Hamas could not have asked for a better gift from Turkey to mark its third anniversary of taking over the Gaza Strip: a deep rift between Turkey and Israel; Israel pushed into an international corner; the Gaza blockade high on the world agenda; the Turkish prime minister defining Hamas as a resistance organization as opposed to a terrorist organization; Egypt's opening of the Rafah crossing (though without violating the conditions of the economic blockade ); and the strengthening of Hamas vis-a-vis Palestinian Authority President Mahmoud Abbas. And all of this without a single Qassam rocket.

But here is the dilemma Hamas is now facing: Should it let Turkey steal the show from Iran? Will the Turkish spectacle lift the siege on Gaza, or will it force Hamas to accept the renewal of the 2005 agreement concerning the crossing points - under which the PA is the landlord?

Lebanese commentator Khairallah Khairallah wrote this week that it would be better for Turkey not to adopt Gaza as "a Turkish historical problem" and that "[Turkish Prime Minister Recep Tayyip] Erdogan should stop talking about how Turkey will not rest or remain silent until the siege is lifted." In Khairallah's view, this is because the problem is not Gaza, but rather the fact that it is controlled by Hamas and Iran. "Turkey can behave as arrogantly toward the Arab leaders as it wants," he wrote, "but Iran has already grabbed the problem of Gaza."

This analysis reflects the suspicion on the part of Arab leaders like Egyptian President Hosni Mubarak, King Abdullah II of Jordan and Saudi Arabia's King Abdullah, who fear the Palestinian problem will fall into the hands of non-Arab leaders who will steal the monopoly from them.

Erdogan, too, has had to tread through some of the political foam left in the wake of the flotilla ships. In a speech delivered this week at a conference in his family's hometown of Rize, he aimed his words at everyone who does not agree with his policy toward Israel. "Black propaganda has been launched against us by the international media, Turkish media organizations that agree with them, and diplomats who support the continuation of the status quo and are accusing Turkey of abandoning the West," he charged. Erdogan's outrage had been fueled by U.S. Secretary of Defense Robert Gates, who said last week that if Europe had not rejected Turkey's entry into the European Union, Turkey would not have turned away from the West.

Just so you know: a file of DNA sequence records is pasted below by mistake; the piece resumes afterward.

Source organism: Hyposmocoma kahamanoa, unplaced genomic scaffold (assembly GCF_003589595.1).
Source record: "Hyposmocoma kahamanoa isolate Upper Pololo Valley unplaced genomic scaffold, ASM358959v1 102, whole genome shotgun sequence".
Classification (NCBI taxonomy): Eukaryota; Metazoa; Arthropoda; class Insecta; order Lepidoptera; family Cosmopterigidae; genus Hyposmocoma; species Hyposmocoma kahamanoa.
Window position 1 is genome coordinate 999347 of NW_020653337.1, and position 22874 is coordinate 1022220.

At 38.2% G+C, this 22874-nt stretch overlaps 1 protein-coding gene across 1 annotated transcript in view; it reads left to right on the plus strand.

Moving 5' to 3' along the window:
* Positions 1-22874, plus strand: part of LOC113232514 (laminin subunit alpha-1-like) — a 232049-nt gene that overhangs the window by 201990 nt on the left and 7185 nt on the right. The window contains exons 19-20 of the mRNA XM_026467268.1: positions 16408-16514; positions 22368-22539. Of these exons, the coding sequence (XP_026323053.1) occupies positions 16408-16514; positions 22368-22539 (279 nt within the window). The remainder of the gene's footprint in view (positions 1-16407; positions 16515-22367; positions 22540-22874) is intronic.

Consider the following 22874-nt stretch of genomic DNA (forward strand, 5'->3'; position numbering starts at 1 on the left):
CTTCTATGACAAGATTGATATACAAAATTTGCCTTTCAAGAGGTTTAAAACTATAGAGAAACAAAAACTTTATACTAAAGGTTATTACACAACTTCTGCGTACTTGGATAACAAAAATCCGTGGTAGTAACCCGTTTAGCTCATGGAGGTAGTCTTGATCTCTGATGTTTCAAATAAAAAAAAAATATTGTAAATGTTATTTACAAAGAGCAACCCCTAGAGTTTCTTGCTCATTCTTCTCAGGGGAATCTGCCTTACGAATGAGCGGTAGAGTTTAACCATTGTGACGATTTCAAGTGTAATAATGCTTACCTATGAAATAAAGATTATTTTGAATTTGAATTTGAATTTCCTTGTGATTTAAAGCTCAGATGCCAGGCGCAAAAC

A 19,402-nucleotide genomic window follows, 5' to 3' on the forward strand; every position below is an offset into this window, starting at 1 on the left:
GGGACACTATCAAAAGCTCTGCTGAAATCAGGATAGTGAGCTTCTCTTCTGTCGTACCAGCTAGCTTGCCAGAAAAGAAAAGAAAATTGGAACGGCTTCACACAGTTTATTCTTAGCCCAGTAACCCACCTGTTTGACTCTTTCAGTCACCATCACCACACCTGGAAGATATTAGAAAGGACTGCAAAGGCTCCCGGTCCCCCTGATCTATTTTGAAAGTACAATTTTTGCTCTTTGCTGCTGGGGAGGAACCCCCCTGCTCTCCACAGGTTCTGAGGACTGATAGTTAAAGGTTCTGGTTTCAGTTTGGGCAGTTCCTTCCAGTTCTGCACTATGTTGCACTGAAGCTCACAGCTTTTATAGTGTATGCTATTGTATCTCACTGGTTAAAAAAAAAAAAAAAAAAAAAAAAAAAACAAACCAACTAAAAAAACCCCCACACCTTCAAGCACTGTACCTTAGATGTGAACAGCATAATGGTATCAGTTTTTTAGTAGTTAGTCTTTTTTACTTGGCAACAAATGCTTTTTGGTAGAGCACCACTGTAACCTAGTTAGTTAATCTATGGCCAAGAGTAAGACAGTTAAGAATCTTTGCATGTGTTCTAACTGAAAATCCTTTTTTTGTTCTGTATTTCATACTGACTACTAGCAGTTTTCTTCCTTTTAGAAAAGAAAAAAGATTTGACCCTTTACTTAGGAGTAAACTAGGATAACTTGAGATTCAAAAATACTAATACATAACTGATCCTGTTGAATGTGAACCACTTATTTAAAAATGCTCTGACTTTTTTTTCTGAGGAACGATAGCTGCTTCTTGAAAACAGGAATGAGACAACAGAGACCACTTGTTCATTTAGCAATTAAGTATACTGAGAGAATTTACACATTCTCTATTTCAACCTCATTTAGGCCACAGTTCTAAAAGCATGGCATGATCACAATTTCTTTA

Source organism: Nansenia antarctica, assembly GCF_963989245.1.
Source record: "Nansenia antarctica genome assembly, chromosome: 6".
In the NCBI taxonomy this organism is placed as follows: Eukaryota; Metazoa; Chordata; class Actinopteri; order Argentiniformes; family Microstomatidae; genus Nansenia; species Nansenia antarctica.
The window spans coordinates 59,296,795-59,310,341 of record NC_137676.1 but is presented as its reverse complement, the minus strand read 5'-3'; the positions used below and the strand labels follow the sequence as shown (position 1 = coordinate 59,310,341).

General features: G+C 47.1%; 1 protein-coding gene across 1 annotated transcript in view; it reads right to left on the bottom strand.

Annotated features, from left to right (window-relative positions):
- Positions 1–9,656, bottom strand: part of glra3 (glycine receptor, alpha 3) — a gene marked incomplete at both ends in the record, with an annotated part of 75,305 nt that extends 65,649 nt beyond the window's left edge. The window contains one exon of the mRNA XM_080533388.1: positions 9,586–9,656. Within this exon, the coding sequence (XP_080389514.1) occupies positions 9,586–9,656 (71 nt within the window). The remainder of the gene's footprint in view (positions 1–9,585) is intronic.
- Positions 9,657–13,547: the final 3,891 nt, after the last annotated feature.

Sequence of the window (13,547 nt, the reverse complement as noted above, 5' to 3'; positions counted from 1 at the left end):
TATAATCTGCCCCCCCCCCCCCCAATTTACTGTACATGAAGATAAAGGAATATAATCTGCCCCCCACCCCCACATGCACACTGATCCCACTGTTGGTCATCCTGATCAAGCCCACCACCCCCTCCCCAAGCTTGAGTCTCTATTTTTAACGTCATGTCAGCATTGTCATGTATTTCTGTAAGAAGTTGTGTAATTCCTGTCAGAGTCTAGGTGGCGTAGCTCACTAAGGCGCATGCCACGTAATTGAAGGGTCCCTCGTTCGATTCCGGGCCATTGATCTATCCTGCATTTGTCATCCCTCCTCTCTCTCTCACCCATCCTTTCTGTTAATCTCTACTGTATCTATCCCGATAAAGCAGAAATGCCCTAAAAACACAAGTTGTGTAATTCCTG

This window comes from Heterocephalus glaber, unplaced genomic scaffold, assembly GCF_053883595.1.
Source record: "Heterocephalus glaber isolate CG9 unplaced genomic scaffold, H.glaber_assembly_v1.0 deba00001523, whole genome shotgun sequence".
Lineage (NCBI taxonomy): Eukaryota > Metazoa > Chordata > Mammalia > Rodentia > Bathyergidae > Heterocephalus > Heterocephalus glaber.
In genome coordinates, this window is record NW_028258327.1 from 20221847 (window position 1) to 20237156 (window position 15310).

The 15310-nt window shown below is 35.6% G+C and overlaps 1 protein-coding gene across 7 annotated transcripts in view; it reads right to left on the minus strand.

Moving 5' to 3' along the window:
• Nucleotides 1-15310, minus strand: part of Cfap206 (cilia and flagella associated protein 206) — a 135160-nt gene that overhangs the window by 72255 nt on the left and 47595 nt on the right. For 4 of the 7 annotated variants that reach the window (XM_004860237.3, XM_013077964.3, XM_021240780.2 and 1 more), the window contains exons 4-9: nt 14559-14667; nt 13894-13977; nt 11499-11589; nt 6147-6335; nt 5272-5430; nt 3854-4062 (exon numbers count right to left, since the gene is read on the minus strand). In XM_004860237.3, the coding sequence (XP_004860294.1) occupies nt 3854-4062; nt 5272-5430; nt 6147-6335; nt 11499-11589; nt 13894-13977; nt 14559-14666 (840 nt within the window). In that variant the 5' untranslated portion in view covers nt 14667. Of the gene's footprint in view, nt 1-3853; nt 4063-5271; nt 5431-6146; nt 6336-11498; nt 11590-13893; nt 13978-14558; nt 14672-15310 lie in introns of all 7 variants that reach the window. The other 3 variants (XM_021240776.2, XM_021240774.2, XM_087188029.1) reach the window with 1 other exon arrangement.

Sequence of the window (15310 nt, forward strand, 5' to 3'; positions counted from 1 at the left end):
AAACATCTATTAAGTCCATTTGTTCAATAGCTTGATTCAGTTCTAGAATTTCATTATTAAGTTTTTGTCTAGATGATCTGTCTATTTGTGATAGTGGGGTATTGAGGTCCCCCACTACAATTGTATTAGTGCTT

To this, Erdogan had a detailed answer: "Our foreign policy, democratization and the initiative to grant rights to the Kurds, as well as the package of amendments to the constitution are aimed at one thing only: improving the economy." These moves are not intended only to benefit the country's citizens, but also to prove to the EU that Turkey is economically fit to join. Erdogan has even appointed a special cabinet minister to conduct negotiations with Europe.

The Turkish prime minister then went on to mock the opposition, which opposes the package of constitutional amendments and applied to the Constitutional Court of Turkey to have them revoked. "If they were able to," Erdogan said, "they would have folded up the 11,000 two-lane highways that have been built [during his term in office] and taken them to the Constitutional Court to be revoked."

It's all business

He also noted that income from tourism increased from $8.5 billion to $23 billion. "Could this have happened had the visas not been eliminated?" Erdogan said, addressing those who had criticized him for cancelling the visa requirements for citizens of Syria, Lebanon, Libya and Jordan. This year Turkey expects to see about one million tourists from the Arab nations, among the approximately 30 million tourists expected from around the world. The improvement of relations with the Arab world, according to the Turkish leader, has nothing to do with ideology or religion. It's all business.

Erdogan can certainly take pride in his government's economic achievements after the major crisis Turkey experienced in 2001. Now, however, precisely because of the enriched uranium exchange agreement he signed with Iran, and the Muslim embrace he has received in the wake of the freedom flotilla, Erdogan suddenly finds himself having to defend Turkey from being labeled as a pan-Islamic country and a supporter of terror.

He uses sharp language to address Europe. "In private conversations [with European statesmen] they tell me the truth - that I am right - but this can't be said aloud," he claims. "And I tell them forthrightly: If you aren't a Christian club, you must accept Turkey."

Erdogan took the same opportunity to insult the new countries that have been accepted into the EU. "I see them, I visit them and everyone sees what they have there. They are lagging behind Turkey in every area - in human rights, the economy - and anyway they have virtual budgets." Not nice, but largely correct.

"The problem with these statements, whether about Europe, Israel or the United States," says a member of Turkey's Justice and Development Party who is a political advisor to parliament members from his party, "is that Erdogan is ultimately liable to look like a hot-headed and non-serious prime minister, and this reflects on all of Turkey. There are few people in the party who can say anything to him, especially when he is fuming. This doesn't, however, mean the anger at Israel is not authentic - it expresses public anger, not just the prime minister's personal anger. But you have to distinguish between anger at Israel and Turkey's foreign policy." Maybe.